Nearly everyone agrees downtown Jackson is the heart of our community and the economic engine of our region. Nearly everyone shares the vision of a downtown Jackson that’s vibrant and walkable with a balanced mix of housing, lodging, and commercial enterprises.
The newly approved land use rules for downtown Jackson will advance this vision and directly align with our comprehensive plan. Through streamlined, predictable, and simplified regulations, they’ll encourage appropriate commercial redevelopment, and the innovative workforce housing incentive program will encourage and empower the private sector to build employee housing on site.
That’s why it’s so disappointing to see a group that claims to support the comprehensive plan and addressing our housing challenge opposing these approved land use rules that will benefit local small businesses as they work to house and keep their hardworking employees, keep downtown vibrant and the heart of our town, and prioritize housing our community’s middle class.
This new group, which according to the Jackson Hole News & Guide “consists of landowners who stand to benefit from increased commercial potential,” are running a campaign of confusion in their misguided quest for a massive commercial and lodging upzone.
Look, the people running this campaign are our friends and neighbors. They make positive contributions to our community. Many of them are leaders in providing housing for their employees. Here’s the thing, they are advocating for a policy change that would have harmful impacts on our community.
Specifically, this well-funded group is advocating for zoning changes that would encourage a dramatic expansion of commercial development, lodging, short-term rentals, and higher-end condos (i.e. second homes); generating new low-wage jobs staffed by new low-wage employees who need new affordable places to live.
Over the past few years our community has overwhelmingly rejected this direction because it doesn’t align with our vision of a better future or our comprehensive plan. We’ve already thought about it. They can spend tens of thousands of dollars on a high-priced public relations firm trying to put lipstick on a pig, but it’s still a pig.
What’s even more disappointing about this slick lobbying group is their bizarre attempt to blame schools, churches, community centers, and other entities that provide public benefits (known as “institutional” uses) for our housing crisis. They have claimed that institutional growth has increased at a rate of 98 percent from 2002 to 2014. As the Jackson Hole News & Guide points out, the actual rate across the county was just 3.9 percent. As in less than 4 percent. We have no idea how they got to 98 from less than 4. Let’s give them the benefit of the doubt and assume this was an honest mistake.
The Alliance greatly appreciates that this new group wants to have an honest, fair, and respectful discussion on the future of Jackson Hole. That’s exactly how we should do things here in Jackson Hole – through a civil and honest conversation about the long-term consequences of our decisions based on facts and data.
So let’s look at the facts.
There’s crystal clear language in our Comprehensive Plan that states: “Community character will be preserved by limiting overall development in the community to the amount that has been allowed and planned for since 1994.”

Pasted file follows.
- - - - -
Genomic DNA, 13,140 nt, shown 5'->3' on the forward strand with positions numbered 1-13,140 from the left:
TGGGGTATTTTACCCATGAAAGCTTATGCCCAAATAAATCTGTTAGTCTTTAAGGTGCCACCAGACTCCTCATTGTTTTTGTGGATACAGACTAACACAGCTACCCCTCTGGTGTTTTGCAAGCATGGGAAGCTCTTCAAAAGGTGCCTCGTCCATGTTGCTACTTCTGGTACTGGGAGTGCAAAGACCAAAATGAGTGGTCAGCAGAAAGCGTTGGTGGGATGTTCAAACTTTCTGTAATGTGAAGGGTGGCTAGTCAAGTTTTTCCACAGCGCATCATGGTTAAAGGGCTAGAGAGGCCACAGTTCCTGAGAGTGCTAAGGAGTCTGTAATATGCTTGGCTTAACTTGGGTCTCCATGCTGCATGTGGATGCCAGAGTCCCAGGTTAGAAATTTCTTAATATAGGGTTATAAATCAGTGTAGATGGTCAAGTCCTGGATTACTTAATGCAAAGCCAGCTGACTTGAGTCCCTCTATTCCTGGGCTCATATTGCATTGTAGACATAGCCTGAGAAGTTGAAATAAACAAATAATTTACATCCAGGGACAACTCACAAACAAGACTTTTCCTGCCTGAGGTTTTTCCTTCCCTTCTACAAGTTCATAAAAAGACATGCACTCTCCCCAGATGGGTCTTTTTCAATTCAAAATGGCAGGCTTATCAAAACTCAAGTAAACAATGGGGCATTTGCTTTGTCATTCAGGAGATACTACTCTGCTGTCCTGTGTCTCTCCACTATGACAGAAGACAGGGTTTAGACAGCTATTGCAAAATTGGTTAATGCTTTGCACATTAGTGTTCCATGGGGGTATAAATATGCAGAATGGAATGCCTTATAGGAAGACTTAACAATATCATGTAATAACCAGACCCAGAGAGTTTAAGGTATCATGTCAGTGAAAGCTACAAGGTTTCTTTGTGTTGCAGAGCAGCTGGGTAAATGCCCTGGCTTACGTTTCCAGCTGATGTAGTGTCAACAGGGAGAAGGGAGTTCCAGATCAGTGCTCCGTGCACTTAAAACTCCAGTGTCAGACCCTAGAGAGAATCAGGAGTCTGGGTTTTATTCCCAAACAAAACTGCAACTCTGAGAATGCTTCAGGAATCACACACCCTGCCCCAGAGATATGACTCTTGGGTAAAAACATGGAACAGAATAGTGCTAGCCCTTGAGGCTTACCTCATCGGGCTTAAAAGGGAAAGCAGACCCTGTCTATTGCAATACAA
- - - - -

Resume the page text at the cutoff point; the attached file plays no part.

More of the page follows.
Along those lines, Town planning staff looked at independent market analysis, spoke with knowledgeable folks in the community, and stated: “Everyone appears to agree that there will not be demand for additional nonresidential potential in the next 20 years above and beyond the amount allowed by the ‘1994’ (current) land development regulations.” That’s right, the facts and data show we don’t need more commercial and lodging development potential for at least 20 years.
Furthermore, in order to stay a strong community where at least 65 percent of people who work here can afford to live here, it’s estimated that our community needs to produce 280 units of housing affordable to people who work here a year for the next 10 years. Of these 280 units, 30 result from catching-up from our current deficit, 50 are the result of the pending retirement of baby-boomers, and 200 are the result of employment growth.
Think about that for a second. The primary driver of our housing crunch is continually increasing commercial and lodging development.
This means the easiest and least costly thing we can do to deal with our housing challenge is to simply follow our comprehensive plan and limit new commercial and lodging development to the over five million square feet of existing development potential (which analysis shows is more than enough for two decades!). When you’re in a hole, the best thing to do is stop digging.
All you have to do is pick up today’s paper and you’ll see nine pages of ads for jobs and only a handful of rentals for places to live – with most of those in Pinedale or Victor or too expensive for middle class folks to afford. Our community has passed the tipping point and is out of balance, way out of balance. We have too much commercial and lodging development and not nearly enough housing affordable to people who work here.
Our Town Council and hundreds of your friends and neighbors have spent countless hours working and advocating for updated zoning regulations for downtown that will help address our community’s housing challenge.
It’s time to move forward with the newly approved land use rules for downtown Jackson as they will benefit local small businesses as they work to house and keep their hardworking employees, keep downtown vibrant and the heart of our town, and prioritize housing our community’s middle class.
Please write the Jackson Town Council today and tell them to move forward with housing our middle class by adopting the approved District 2 land use regulations.